Karen Vuranch

Essayist

 

Karen Vuranch is a storyteller, actress, historian and writer.  Using solid historical research, she creates characters that bring history to life. She has toured internationally with ‘Coal Camp Memories’.  Based on oral history, it chronicles a woman’s experience in the Appalachian coalfields. ‘Homefront’ is a play based on oral history she collected about women in World War II. 

Karen also recreates historical figures:  author Pearl Buck; labor organizer Mother Jones; humanitarian Clara Barton, and Indian captive Mary Draper Ingles, Grace O’Malley (a 16th century Irish pirate) and Wild West outlaw Belle Starr, the First Lady of Food, Julia Child, Hollywood gossip columnist Louella Parsons, beloved children’s author Laura Ingles Wilder and her newest character, American literary giant Edith Wharton.   ‘Potluck:  Stories and Songs about Women, Wisdom and Food’, an innovative show about the contributions of women in a community, is performed with singer/songwriter Julie Adams and poet Colleen Anderson. 

Karen is a traditional storyteller and has been performing in schools, libraries and communities for over 20 years.  Karen has presented many workshops on both the techniques of storytelling and how to collect oral history. She participated in the Nu Wa Storytelling Exchange to China in 2002, when 34 American storytellers visited the storytelling village of Gengcun. Karen currently serves as faculty at Concord University teaching Theater and Speech and courses in Appalachian Studies. She has been honored by many organizations including Tamarack, The West Virginia Storytelling Guild, The West Virginia Legislature and the West Virginia Division of Tourism.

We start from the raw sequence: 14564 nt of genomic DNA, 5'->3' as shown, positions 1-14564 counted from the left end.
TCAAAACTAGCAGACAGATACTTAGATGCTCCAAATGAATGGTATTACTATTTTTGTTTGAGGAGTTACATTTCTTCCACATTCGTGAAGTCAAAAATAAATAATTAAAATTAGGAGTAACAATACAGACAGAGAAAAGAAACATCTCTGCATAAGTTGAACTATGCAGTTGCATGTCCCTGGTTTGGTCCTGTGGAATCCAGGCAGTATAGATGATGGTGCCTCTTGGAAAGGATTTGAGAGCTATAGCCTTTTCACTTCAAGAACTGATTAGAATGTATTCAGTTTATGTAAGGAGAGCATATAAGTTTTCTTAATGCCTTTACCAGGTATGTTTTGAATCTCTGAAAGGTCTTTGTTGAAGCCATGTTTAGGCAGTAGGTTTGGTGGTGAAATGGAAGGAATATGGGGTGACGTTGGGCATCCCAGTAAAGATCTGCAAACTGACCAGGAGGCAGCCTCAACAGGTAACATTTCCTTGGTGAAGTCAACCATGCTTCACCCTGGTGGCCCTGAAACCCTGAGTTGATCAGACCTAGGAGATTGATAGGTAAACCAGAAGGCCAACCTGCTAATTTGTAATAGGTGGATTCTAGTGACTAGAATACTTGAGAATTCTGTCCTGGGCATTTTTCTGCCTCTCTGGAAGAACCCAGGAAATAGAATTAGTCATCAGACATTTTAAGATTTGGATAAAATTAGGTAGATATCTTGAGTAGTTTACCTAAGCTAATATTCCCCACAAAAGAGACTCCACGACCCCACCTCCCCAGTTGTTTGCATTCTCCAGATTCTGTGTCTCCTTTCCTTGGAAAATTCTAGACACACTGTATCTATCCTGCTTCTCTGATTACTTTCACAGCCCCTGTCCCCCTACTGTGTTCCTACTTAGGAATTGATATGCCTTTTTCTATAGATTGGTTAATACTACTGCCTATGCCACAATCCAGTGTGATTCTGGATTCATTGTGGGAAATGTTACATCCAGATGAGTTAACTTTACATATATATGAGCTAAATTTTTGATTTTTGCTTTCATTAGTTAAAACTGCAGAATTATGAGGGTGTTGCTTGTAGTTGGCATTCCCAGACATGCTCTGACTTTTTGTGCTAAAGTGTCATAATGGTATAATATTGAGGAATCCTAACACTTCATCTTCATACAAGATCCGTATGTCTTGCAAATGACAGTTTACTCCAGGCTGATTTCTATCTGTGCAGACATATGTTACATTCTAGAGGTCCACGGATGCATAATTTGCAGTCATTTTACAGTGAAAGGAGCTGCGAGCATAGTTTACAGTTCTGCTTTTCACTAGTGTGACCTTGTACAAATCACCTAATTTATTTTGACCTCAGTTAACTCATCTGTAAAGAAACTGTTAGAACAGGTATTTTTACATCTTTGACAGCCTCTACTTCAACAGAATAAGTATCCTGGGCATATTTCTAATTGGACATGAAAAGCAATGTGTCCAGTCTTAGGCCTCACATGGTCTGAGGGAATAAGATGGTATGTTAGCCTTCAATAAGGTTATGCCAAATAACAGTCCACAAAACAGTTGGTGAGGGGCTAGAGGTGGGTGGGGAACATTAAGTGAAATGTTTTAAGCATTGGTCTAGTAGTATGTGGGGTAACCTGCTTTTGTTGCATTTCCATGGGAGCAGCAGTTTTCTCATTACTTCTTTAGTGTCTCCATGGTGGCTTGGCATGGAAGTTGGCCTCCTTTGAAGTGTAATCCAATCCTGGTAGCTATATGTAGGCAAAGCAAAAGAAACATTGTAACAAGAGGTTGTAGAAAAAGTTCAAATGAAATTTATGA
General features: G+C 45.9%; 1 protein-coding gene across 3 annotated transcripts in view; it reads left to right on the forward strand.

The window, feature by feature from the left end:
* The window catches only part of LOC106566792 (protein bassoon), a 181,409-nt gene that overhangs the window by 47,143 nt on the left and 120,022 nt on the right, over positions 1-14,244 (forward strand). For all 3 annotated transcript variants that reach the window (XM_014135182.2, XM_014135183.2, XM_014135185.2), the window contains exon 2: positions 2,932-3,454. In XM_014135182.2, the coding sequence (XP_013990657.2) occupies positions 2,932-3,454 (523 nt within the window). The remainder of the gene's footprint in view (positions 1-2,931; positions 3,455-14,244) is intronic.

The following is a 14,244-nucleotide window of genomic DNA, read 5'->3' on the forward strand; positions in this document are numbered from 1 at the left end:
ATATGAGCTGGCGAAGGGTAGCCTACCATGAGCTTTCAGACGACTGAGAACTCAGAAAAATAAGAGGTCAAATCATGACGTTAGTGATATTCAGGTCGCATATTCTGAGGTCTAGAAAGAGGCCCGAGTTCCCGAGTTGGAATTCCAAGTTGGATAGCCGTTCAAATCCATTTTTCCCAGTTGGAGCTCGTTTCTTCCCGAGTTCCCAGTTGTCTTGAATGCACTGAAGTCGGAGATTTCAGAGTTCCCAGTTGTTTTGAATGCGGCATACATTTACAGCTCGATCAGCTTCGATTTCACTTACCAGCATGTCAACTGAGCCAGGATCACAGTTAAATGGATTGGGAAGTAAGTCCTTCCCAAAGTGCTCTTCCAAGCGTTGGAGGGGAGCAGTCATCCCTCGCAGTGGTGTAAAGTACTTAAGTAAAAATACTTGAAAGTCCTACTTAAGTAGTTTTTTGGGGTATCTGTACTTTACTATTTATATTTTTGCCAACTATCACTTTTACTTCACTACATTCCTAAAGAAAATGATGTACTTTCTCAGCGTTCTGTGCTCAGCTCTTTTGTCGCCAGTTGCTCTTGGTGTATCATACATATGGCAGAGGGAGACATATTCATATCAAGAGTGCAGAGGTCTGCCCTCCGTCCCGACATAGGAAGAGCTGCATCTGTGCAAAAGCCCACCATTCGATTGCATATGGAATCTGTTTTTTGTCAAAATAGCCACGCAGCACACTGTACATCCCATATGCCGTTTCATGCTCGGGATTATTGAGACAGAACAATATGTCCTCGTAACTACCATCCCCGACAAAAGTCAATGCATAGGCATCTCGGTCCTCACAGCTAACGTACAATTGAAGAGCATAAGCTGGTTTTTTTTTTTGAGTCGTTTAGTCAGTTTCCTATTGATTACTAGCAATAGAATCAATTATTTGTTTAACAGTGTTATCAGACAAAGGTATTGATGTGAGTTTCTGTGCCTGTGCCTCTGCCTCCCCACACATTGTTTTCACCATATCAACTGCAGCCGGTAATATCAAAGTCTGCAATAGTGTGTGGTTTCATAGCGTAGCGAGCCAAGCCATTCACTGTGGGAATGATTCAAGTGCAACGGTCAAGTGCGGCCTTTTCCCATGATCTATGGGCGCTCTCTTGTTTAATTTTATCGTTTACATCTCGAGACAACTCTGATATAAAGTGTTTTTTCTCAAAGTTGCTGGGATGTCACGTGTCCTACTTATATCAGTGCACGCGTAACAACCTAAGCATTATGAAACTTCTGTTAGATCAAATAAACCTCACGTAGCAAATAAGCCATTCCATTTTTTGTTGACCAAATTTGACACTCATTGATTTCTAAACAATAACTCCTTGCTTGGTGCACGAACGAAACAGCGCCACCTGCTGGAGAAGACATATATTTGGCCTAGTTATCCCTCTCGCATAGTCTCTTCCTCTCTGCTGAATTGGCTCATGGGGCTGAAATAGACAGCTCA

Ways to Connect

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wikimedia commons

The 12 Days of Christmas is a popular holiday song. But have you ever really thought about the gifts that person gave? What does one do with 7 swans a-swimming?

Actress and storyteller Karen Vuranch of Fayetteville believes she knows what a smart, resilient Appalachian woman would do with such gifts!

Wikimedia Commons

Merry Xmas!  How many times do you see that during the holidays?  And every time it appears, I hear someone complain that we should not take the Christ out of Christmas!

But putting an X in place of Christ is not sacrilegious at all. In fact, it is an ancient and sacred way to honor both Christ and the early Christian martyrs. 

Storyteller, playwright and actress Karen Vuranch of Fayetteville has toured internationally - sharing the area's rich Appalachian culture and history.

Here she shares a favorite Christmas story based on a traditional Scottish ballad.

Anna Kucsma

Here's a glimpse into Christmases past -

Fayetteville actress, playwright, and historian Karen Vuranch brings us a lovely passage from a piece written by Richard Matteson called Christmas in the Appalachian Mountains.
 

It's a time when snow glistened across the roof of a small log cabin perched on a rocky slope, and smoke swirled out of a chimney from the old pot-bellied stove.